Great apes and humans split several hundred thousand years earlier than previously believed, and it happened in Europe not Africa, two new studies say.
Until now, researchers assumed ape and human lineages diverged five to seven million years ago and that the first pre-humans developed in Africa.
Research by Madelaine Böhme of the University of Tübingen in Germany and Nikolai Spassov of the Bulgarian Academy of Sciences outline a new scenario for the beginning of human history.
The researchers analyzed the two known specimens of the fossil hominid Graecopithecus freybergi: a lower jaw from Greece and an upper premolar from Bulgaria. Using computer tomography, they visualized the internal structures of the fossils and demonstrated that the roots of premolars are widely fused.
“While great apes typically have two or three separate and diverging roots, the roots of Graecopithecus converge and are partially fused – a feature that is characteristic of modern humans, early humans and several pre-humans including Ardipithecus and Australopithecus,” said Böhme.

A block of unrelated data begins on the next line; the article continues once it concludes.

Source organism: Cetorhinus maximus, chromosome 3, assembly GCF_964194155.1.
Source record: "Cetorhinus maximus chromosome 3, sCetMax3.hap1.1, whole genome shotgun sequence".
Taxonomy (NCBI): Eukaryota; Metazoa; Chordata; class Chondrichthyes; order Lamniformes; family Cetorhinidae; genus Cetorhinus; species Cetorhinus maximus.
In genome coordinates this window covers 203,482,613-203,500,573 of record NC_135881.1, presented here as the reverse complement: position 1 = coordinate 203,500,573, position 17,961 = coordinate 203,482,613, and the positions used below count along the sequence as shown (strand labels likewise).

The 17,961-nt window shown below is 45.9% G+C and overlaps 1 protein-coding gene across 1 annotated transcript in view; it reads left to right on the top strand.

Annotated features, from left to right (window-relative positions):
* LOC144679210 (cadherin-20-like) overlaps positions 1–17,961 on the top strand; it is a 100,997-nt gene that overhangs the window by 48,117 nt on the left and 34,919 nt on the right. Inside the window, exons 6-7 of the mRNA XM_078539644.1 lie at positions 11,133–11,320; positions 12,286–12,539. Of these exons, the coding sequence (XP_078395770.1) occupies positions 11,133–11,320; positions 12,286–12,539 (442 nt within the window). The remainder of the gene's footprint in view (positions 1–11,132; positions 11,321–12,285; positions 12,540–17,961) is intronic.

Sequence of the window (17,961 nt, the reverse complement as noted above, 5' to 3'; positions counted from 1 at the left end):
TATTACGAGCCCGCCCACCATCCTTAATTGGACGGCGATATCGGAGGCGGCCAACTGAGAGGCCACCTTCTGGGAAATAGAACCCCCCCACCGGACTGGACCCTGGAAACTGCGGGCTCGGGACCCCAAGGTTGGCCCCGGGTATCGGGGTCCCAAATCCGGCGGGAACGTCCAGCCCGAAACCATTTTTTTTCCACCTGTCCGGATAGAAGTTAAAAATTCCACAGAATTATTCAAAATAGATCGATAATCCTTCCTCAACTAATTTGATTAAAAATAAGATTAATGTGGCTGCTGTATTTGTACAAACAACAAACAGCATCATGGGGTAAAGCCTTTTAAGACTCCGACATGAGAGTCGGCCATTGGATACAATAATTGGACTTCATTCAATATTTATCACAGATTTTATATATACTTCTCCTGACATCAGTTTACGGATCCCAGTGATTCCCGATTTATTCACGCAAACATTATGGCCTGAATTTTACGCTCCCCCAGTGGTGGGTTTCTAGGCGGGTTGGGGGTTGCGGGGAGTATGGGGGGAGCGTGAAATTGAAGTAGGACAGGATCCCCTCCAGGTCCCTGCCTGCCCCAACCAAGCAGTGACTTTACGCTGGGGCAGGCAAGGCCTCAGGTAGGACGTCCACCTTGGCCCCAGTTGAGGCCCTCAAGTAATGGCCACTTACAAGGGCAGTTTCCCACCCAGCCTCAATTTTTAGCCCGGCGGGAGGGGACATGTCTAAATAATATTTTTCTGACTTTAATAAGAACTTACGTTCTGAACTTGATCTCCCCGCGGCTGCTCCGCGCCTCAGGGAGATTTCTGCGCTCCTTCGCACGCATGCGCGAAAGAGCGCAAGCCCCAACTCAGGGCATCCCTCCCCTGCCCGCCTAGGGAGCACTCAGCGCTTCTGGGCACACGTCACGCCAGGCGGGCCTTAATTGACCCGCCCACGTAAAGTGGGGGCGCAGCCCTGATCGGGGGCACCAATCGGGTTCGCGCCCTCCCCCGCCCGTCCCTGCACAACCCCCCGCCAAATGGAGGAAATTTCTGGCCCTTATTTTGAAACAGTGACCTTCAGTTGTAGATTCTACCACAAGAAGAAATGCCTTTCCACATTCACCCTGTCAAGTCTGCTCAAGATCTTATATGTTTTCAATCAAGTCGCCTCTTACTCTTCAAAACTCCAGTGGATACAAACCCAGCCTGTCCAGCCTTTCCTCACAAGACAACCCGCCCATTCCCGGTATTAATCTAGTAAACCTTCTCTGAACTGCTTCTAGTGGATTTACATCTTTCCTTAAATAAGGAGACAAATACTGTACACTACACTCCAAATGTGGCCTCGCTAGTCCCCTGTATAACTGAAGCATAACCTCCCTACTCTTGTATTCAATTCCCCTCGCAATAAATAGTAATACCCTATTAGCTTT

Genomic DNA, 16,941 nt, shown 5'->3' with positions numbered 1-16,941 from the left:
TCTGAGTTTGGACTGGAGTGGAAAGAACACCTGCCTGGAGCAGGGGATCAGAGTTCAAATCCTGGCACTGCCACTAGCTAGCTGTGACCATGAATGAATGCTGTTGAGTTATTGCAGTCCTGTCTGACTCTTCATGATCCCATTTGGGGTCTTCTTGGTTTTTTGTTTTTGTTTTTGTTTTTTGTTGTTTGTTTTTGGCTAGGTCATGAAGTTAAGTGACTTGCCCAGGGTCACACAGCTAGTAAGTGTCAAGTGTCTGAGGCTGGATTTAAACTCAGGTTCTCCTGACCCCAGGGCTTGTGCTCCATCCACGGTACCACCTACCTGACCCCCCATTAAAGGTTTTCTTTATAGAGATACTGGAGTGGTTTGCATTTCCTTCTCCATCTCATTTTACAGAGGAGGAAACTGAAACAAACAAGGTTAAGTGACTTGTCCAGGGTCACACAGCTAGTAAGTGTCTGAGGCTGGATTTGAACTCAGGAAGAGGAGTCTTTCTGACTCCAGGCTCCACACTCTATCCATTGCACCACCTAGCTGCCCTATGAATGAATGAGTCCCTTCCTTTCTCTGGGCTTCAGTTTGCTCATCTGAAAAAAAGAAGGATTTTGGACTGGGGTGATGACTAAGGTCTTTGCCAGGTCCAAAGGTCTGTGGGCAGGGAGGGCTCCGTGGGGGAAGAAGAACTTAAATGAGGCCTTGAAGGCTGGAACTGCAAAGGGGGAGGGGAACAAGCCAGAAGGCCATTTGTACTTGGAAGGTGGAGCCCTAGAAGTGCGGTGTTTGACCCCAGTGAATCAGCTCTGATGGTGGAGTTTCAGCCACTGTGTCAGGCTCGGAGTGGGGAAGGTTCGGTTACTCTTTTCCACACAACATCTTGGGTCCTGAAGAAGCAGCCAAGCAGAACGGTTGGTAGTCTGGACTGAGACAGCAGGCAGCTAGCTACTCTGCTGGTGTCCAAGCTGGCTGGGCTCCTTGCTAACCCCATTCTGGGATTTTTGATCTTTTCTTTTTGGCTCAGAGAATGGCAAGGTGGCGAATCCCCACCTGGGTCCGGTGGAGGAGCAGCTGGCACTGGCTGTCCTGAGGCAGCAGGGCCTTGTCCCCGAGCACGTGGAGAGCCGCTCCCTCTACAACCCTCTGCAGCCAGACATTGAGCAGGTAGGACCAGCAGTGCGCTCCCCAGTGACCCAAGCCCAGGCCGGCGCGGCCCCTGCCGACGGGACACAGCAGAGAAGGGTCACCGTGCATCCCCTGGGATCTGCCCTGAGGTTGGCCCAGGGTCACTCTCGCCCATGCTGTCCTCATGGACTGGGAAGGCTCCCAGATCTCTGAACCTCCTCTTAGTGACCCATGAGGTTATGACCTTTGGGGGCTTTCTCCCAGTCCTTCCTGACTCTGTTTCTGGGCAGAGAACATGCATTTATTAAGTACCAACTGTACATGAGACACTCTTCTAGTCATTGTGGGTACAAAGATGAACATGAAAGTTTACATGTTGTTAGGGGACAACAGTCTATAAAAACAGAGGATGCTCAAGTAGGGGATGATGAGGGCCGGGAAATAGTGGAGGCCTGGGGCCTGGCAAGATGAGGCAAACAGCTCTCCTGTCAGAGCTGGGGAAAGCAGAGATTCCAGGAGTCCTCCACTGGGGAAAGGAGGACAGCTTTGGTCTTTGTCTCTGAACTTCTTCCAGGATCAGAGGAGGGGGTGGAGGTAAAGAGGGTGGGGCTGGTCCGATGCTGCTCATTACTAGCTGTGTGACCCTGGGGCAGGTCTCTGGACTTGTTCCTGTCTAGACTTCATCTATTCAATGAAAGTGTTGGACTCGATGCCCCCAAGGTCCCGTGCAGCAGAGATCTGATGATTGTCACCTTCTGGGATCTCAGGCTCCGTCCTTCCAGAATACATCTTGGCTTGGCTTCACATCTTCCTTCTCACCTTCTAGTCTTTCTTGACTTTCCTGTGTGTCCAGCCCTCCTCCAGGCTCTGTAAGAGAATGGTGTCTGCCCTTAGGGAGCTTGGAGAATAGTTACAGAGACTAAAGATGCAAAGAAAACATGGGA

The lower jaw has additional dental root features, suggesting that the species Graecopithecus freybergi might belong to the pre-human lineage.
“We were surprised by our results, as pre-humans were previously known only from sub-Saharan Africa,” said Jochen Fuss, a Tübingen PhD student who conducted this part of the study.
Graecopithecus is several hundred thousand years older than the oldest potential pre-human from Africa, the six-to-seven million year old Sahelanthropus from Chad.
The researchers dated the Graecopithecus fossil sites in Greece and Bulgaria with physical methods and got a similar age for both fossils – 7.24 and 7.175 million years.
“This dating allows us to move the human-chimpanzee split into the Mediterranean area,” said David Begun, a University of Toronto paleoanthropologist and co-author of the study.
At about the same time that the Sahara desert formed in North Africa, a savannah biomed formed in Europe, the research found.
“The incipient formation of a desert in North Africa more than seven million years ago and the spread of savannas in Southern Europe may have played a central role in the splitting of the human and chimpanzee lineages,” said Böhme.
The findings are described in two studies published in PLOS ONE.
By: David Beasley Earth.com Staff Writer
Source: University of Toronto
Photo: Wolfgang Gerber, University of Tübingen